Salt Lake County Mayor Ben McAdams and councilmen Sam Granato and Richard Snelgrove received first-hand evidence Thursday of the benefits stemming from a $350,000 county investment in a private/public partnership to boost preschool education.
    At McAdams’ behest, the county council allocated the money to enable an additional 600 disadvantaged children to get into previously full Granite District preschools this fall. The county money is a triggering mechanism that will help the United Way to use $1 million in private funds from Goldman Sachs and the J.B. & M.K. Pritzker Family Foundation to expand preschools.
    (picture heading)  McAdams believes giving more children a better early start on life will help them become meaningful community contributors, decreasing future expenses for the county’s criminal justice and behavioral health systems.

It is true that the financial drain on schools because of low achieving students is enormous.  This may be one of the unsolvable problems of a society in free fall.  If we can’t teach the mothers and improve the families, we can’t stop the problem.  Notice that the next article is out of Washington. Hmmm.

  • Utah selected to host after-school learning summit
    Deseret News  Wednesday, Sept. 11, 2013
    WASHINGTON, D.C. — The Utah Afterschool Network has been selected by theNational League of Cities as one of five networks nationwide to host a statewide Mayoral Summit on Afterschool and Expanded Learning in 2014.
          Salt Lake City Mayor Ralph Becker will co-host with the network, the Utah League of Cities and Towns, and other partners to bring together city leaders, state agency officials and school and community partners to focus on expanding after-school opportunities for children and youth in the state.
    “Education is the foundation of a sustainable community 

    and paramount to the social and economic viability for all cities in our nation,” Becker said. “It is essential that children have an equitable opportunity for extended learning and enrichment through constructive after-school programming.”
    The network will receive $9,000 in grant funding and strategic planning assistance from the National League of Cities. Additionally, the Utah Afterschool Network will partner with the Utah League of Cities and Towns and mayors to host the summits with the funding support from the Charles Stewart Mott Foundation and The Wallace Foundation.
          More information will be available through the presentation “Municipal Leadership for Afterschool Learning” on Thursday, Sept. 12, at 3 p.m. at theAnnual Utah League of Cities and Towns Convention at the Sheraton Hotel, 150 W. 500 South in Salt Lake City.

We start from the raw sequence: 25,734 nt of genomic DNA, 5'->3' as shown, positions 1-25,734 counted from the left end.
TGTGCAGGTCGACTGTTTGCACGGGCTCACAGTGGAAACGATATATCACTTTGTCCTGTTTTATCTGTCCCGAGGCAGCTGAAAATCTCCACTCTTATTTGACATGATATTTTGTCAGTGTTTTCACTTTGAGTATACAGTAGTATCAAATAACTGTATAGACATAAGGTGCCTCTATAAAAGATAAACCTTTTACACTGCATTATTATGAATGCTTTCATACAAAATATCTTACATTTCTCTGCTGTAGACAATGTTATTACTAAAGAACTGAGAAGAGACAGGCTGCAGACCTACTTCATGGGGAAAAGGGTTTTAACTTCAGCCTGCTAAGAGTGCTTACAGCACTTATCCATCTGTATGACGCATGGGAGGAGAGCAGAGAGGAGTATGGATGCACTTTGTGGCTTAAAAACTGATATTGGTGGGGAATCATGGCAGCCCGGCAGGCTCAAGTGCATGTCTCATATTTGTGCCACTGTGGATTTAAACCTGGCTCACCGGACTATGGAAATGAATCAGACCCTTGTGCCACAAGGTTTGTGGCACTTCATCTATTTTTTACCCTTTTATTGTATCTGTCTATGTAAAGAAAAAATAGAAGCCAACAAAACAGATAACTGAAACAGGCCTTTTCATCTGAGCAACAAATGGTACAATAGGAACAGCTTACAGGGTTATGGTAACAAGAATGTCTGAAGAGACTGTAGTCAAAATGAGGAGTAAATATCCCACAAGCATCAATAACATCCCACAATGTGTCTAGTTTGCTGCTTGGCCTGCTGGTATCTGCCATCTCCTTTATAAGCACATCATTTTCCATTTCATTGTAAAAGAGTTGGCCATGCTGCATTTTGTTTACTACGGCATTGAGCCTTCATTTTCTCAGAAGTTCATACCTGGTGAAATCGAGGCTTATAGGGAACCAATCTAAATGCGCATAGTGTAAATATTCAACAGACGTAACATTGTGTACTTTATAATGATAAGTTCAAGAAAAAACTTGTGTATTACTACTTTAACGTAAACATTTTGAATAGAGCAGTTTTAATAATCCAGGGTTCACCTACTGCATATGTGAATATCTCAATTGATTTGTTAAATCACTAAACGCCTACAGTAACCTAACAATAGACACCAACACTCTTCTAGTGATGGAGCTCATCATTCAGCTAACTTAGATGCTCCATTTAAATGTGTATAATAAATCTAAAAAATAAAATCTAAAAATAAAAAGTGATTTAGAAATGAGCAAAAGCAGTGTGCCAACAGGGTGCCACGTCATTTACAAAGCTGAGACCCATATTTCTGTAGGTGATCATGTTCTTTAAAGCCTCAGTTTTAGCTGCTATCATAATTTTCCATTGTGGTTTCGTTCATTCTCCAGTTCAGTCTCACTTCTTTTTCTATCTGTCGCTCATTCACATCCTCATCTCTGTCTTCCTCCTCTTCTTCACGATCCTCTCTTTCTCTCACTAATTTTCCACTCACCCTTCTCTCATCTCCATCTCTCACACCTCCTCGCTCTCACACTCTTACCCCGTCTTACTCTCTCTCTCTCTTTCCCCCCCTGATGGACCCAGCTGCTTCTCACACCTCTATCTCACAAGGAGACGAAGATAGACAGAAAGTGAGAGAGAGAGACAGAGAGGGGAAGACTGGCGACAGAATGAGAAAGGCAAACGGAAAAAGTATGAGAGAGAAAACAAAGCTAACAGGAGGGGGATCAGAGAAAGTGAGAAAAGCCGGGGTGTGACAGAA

This article didn’t mention preschool, but remember that Arne Duncan, Secretary of the Department of Education, wants schools open 6-7 days a week, all day, breakfast, lunch, and dinner.  He was well into that program as Superintendent of Chicago schools.

What used to be K-12 recently became PK16 which meant preschool through college, and has now become P20W, meaning prenatal into the workforce.  If you need a good Halloween scare, just watch this six minute video out of Oregon.

All this bad news seems fitting for Halloween.  We’ll have some good news next time. Promise. 

Stan Ellsworth – American Ride – The Gettysburg Address – Common Core Update – Columbus

September 21-27, 2013
Stan Ellsworth, American Ride, and The Gettysburg Address

I love Stan Ellsworth’s American Ride program on KBYUtv, but I’d never had any indication that anyone else knew about the program, not even the homeschoolers. I was surprised when Stan was announced as the speaker for the September 17 Constitution Day Celebration in Layton, Utah.  Stan is a “biker” and the American Ride episodes I’ve seen were filmed in the East, so I never suspected that KBYU produced the program or that Stan actually lives in Draper, Utah. (He is originally from the South).  A former football player, a coach, a history teacher, and a film maker, Stan is a hero figure to kids, and he is certainly loved by the hundreds of people who let their enthusiasm for him be known last Tuesday night (Sept 17).

Stan had visited a school in Southern Utah that morning.  He taught the students about the Gettysburg Address and challenged them to memorize it for the 150th anniversary of its delivery on November 15. I waited at the end of a very long line after the program to ask the homeschoolers’ question: how did he teach the Gettysburg address?  He reached in his pocket and pulled out a 4×6 card with the Gettysburg Address on one side and the website address www.gettyready.org on the other.